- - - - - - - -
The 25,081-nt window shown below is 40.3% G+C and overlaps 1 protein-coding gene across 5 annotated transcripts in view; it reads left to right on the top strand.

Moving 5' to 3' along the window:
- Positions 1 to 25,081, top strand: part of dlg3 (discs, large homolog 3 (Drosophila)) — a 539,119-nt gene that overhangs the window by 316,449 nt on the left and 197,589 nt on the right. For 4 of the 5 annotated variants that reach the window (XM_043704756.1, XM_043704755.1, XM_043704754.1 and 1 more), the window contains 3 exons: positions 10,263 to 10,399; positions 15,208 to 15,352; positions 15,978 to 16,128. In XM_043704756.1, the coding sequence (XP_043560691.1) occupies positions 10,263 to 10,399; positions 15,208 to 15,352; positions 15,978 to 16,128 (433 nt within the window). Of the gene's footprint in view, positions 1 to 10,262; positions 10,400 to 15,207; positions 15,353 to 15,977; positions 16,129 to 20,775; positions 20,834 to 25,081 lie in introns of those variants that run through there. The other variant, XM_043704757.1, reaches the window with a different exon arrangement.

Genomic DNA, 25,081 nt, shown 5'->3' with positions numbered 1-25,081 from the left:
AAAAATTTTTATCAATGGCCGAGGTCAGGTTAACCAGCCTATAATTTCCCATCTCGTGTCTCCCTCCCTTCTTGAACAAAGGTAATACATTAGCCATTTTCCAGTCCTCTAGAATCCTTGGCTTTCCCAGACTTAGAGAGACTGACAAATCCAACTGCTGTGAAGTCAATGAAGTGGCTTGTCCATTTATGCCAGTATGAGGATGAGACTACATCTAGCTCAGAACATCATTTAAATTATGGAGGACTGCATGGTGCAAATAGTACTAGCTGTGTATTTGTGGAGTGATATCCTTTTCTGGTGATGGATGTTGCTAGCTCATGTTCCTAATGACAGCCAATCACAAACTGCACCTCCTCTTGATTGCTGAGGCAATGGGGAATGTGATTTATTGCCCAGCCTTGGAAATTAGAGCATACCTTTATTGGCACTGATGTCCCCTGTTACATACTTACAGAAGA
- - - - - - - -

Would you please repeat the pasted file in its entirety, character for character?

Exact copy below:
The 25,081-nt window shown below is 40.3% G+C and overlaps 1 protein-coding gene across 5 annotated transcripts in view; it reads left to right on the top strand.

Moving 5' to 3' along the window:
- Positions 1 to 25,081, top strand: part of dlg3 (discs, large homolog 3 (Drosophila)) — a 539,119-nt gene that overhangs the window by 316,449 nt on the left and 197,589 nt on the right. For 4 of the 5 annotated variants that reach the window (XM_043704756.1, XM_043704755.1, XM_043704754.1 and 1 more), the window contains 3 exons: positions 10,263 to 10,399; positions 15,208 to 15,352; positions 15,978 to 16,128. In XM_043704756.1, the coding sequence (XP_043560691.1) occupies positions 10,263 to 10,399; positions 15,208 to 15,352; positions 15,978 to 16,128 (433 nt within the window). Of the gene's footprint in view, positions 1 to 10,262; positions 10,400 to 15,207; positions 15,353 to 15,977; positions 16,129 to 20,775; positions 20,834 to 25,081 lie in introns of those variants that run through there. The other variant, XM_043704757.1, reaches the window with a different exon arrangement.

Genomic DNA, 25,081 nt, shown 5'->3' with positions numbered 1-25,081 from the left:
AAAAATTTTTATCAATGGCCGAGGTCAGGTTAACCAGCCTATAATTTCCCATCTCGTGTCTCCCTCCCTTCTTGAACAAAGGTAATACATTAGCCATTTTCCAGTCCTCTAGAATCCTTGGCTTTCCCAGACTTAGAGAGACTGACAAATCCAACTGCTGTGAAGTCAATGAAGTGGCTTGTCCATTTATGCCAGTATGAGGATGAGACTACATCTAGCTCAGAACATCATTTAAATTATGGAGGACTGCATGGTGCAAATAGTACTAGCTGTGTATTTGTGGAGTGATATCCTTTTCTGGTGATGGATGTTGCTAGCTCATGTTCCTAATGACAGCCAATCACAAACTGCACCTCCTCTTGATTGCTGAGGCAATGGGGAATGTGATTTATTGCCCAGCCTTGGAAATTAGAGCATACCTTTATTGGCACTGATGTCCCCTGTTACATACTTACAGAAGA